The Sulbasutras are treatises on geometry as required for Vedic rites and requirements such as the construction of fire-altars, etc. Apastamba himself belonged to the Krishna Black Yajurveda , and expounded upon the intricacies of these altars.

The result is even though the focus was on Dharma and Yagna, quite a bit of Mathematics was compiled as well. But to understand the place of these, one must examine the Kalpasutra corpus as a whole.

Apastamba is seen as one of the authorities who emphasised the notion of Yuga Dharma vs Sanatana Dharma. What is notable about his Dharmasutra is the specification of the importance of accepted custom samay-acarika. He also asserted the role of women as upholders of dharma. He therefore specifies the importance of children learning much lore and custom from Women.

Apastamba also protected the rights of women by forbidding their abandonment by husbands. He also specified that a wife may use the family wealth on her own while her husband was away unremarkable for our time perhaps, but certainly far ahead of what is thought of as the traditional view.

This provided the epistemological basis for custom among righteous people stemming from the Vedas as well. There were also commentaries written on his work, by the scholar Haradatta, and of course, Kumarila Bhatta and Adi Sankaracharya. In tandem with his work on Dharma are his ancillary achievements in Mathematics and Engineering. Correspondingly, although the motivating drive for his Sulba Sutra was to provide guidance for construction of fire altars, there were a number of Mathematical, Astronomical, and even Engineering externalities as well.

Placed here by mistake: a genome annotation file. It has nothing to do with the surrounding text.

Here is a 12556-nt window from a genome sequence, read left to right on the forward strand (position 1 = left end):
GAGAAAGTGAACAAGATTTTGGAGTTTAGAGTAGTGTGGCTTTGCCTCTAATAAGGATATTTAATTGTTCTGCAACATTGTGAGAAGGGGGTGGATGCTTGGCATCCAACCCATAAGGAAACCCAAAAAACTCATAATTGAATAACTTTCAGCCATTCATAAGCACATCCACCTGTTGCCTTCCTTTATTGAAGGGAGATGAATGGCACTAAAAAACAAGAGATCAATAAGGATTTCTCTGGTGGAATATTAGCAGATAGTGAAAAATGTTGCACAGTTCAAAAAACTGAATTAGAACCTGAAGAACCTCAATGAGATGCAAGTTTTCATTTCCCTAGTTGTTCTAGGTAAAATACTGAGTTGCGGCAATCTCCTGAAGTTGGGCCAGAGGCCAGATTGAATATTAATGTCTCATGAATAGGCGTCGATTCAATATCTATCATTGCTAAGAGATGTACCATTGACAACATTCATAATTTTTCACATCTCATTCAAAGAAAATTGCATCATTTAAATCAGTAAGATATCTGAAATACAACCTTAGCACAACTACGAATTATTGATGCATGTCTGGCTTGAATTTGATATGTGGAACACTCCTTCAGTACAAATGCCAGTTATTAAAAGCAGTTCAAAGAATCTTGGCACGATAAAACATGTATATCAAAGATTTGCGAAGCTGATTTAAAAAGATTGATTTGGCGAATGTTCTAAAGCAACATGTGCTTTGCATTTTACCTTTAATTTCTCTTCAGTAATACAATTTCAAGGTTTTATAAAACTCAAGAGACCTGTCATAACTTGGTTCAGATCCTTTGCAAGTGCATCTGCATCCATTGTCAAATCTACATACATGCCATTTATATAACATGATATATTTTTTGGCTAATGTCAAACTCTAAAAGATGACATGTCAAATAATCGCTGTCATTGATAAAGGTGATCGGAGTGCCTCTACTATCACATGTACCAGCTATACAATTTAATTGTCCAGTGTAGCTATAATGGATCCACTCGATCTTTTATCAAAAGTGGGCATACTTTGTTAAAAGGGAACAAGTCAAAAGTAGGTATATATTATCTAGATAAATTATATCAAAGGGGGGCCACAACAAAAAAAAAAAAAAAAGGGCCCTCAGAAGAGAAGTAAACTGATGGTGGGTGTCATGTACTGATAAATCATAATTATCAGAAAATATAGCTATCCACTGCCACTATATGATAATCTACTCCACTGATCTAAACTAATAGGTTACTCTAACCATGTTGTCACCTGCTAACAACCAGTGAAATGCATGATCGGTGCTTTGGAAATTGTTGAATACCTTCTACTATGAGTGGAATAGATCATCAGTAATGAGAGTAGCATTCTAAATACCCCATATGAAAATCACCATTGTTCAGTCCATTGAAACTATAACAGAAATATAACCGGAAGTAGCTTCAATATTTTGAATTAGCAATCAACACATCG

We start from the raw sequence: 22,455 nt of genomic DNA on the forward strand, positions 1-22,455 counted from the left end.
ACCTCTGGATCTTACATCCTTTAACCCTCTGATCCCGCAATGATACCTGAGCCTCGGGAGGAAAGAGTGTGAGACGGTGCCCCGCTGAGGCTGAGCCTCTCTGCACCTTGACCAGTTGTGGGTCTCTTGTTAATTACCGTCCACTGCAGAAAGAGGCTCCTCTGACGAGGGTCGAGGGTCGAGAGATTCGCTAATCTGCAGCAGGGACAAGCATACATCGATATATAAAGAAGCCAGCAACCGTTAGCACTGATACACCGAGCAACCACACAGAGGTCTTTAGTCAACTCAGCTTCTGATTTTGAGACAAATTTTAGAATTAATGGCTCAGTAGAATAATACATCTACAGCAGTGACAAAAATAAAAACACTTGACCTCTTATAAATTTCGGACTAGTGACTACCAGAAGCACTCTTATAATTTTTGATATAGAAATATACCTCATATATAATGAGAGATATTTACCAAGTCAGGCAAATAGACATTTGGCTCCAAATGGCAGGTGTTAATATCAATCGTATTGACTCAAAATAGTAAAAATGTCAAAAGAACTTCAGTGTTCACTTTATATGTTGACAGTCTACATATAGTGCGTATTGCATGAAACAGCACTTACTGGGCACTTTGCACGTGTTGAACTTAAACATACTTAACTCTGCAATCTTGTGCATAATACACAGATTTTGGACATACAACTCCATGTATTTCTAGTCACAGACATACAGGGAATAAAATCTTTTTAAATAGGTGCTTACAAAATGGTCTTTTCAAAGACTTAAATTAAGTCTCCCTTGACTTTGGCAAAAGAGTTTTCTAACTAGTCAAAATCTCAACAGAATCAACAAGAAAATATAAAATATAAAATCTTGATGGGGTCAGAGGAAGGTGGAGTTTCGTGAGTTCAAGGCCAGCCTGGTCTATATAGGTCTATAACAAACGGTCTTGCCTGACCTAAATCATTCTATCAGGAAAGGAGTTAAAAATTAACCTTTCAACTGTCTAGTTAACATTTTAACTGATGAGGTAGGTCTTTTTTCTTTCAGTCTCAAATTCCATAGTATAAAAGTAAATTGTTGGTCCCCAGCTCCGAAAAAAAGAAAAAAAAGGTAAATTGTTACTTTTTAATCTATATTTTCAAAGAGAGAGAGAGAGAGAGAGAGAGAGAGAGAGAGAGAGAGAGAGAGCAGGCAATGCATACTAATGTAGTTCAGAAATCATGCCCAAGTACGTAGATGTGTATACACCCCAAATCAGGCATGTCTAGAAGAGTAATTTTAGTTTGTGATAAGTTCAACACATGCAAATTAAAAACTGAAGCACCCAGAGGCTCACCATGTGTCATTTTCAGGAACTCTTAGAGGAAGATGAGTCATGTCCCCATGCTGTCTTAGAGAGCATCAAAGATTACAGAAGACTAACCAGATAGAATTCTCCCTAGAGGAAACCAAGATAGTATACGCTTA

His key accomplishments have been quickly summarised above, though are best discussed in a Series of articles on Sulba. Akrodho-aharsho-arosho-alobho-amoho-adambho-adrohah satyavachanam-anatyaasho-apaishunam-anasooyaa samvibhaagas-tyaaga aarjavam maardavam shamo dhamah sarva-bhoothair-avirodho yoga aaryam-aanrshamsam thushtir ithi sarva-ashramaanam samaya-padhaani thaany anuthishtan-vidhinaa sarvagaami bhavathi 1.

By practicing them according to the rules, a man attains the Supreme Being. But this is unfair. This denotes the importance of people not only avoiding tunnel-vision about their own lifestyle and seeking to impose it or hold it above others, but to recognise the need for balance and respect for the individual work of all members of society.

Some colonial and neo-colonial scholars have either downplayed the existence of formal law in Ancient India or have said that Dharma replaced law. But neither is correct. Right conduct controls the greater one. Law is the common minimum or floor for society while Dharma in its highest form is the ceiling we must aspire toward.